“It was an inflection point where the growth of capital really exploded and necessitated even more labour than before,” Benton says. “You can see how it leads up to this contemporary moment.”
Benton showcases glimpses of the Arab slave trade through a three-channel video playing scenes from markets in Zanzibar from around 1860 to 1910, where people were sold and then sailed off to the Gulf.
The artist, who is currently completing a postgraduate programme at MIT, has often investigated labour and capital in the Gulf. His previous works include a collaborative film project with local tailors in Dubai’s Al Satwa neighbourhood which captured their daily lives, and his installation How to Rest, in which he repurposed chairs used by shopkeepers to sit on Dubai’s pavements during the winter.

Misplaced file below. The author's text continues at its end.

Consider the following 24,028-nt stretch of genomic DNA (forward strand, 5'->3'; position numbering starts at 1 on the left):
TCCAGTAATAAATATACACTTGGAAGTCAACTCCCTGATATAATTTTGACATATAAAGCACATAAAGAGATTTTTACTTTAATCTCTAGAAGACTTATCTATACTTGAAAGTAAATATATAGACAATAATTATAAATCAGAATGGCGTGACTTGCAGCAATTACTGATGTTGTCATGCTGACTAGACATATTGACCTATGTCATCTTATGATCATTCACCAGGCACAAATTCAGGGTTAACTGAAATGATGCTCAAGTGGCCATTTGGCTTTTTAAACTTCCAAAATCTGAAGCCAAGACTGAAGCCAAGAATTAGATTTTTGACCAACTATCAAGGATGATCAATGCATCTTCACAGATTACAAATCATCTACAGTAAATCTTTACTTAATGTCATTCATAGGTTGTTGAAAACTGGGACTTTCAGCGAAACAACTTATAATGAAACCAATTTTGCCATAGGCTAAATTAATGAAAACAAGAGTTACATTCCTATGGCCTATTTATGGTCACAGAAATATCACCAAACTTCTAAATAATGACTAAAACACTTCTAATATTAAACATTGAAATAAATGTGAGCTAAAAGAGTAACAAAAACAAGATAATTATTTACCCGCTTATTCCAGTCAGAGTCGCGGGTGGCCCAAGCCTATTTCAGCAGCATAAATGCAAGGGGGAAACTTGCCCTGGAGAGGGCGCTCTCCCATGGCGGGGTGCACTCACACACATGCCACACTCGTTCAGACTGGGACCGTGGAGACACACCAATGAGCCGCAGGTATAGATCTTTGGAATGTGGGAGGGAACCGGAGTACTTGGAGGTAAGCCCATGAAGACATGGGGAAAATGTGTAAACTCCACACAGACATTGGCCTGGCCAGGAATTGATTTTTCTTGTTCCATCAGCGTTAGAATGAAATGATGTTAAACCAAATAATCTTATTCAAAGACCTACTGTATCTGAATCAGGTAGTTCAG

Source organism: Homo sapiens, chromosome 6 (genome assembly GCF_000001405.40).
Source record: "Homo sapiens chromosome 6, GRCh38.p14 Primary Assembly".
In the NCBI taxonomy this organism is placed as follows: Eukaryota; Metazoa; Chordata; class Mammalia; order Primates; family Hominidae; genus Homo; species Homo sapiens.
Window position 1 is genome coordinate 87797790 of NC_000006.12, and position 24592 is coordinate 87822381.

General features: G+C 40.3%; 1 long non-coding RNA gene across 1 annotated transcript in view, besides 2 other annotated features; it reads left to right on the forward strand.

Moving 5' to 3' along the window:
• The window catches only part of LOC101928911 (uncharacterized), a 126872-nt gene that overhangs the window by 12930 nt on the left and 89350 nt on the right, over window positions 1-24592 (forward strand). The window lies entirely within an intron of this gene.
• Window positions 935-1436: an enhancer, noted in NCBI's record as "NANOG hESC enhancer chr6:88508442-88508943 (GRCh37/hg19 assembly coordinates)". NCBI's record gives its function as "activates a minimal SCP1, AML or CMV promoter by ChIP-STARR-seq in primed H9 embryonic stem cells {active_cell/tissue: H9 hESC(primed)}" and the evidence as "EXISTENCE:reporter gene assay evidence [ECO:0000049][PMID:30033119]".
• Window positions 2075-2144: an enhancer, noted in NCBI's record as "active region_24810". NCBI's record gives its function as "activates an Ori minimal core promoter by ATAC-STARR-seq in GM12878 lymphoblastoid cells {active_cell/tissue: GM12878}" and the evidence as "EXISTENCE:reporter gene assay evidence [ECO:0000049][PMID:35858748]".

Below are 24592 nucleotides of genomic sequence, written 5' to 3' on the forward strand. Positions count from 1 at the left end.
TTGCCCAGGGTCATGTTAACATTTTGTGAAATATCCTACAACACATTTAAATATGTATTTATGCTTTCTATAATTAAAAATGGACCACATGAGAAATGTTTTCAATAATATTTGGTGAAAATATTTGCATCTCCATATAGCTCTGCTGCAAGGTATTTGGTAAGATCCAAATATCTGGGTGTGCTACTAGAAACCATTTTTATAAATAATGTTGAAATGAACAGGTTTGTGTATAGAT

For The World Was My Garden, the artist’s purview gets broader, bringing in histories from his native US as well. Outside of the Middle East, in the early 19th century, the Coachella Valley in California had the largest date industry in the world, affecting the Gulf region economically.
“Once America figured out how to produce its own dates at an industrial scale, it really affected the industry in the Gulf,” he says. While the US date farmers marketed their product as “cleaner” than the ones from the Middle East, he says they were more than willing to promote the fruit with campaigns featuring women in orientalist garb. “It was a total fantasy of what Arabia is.”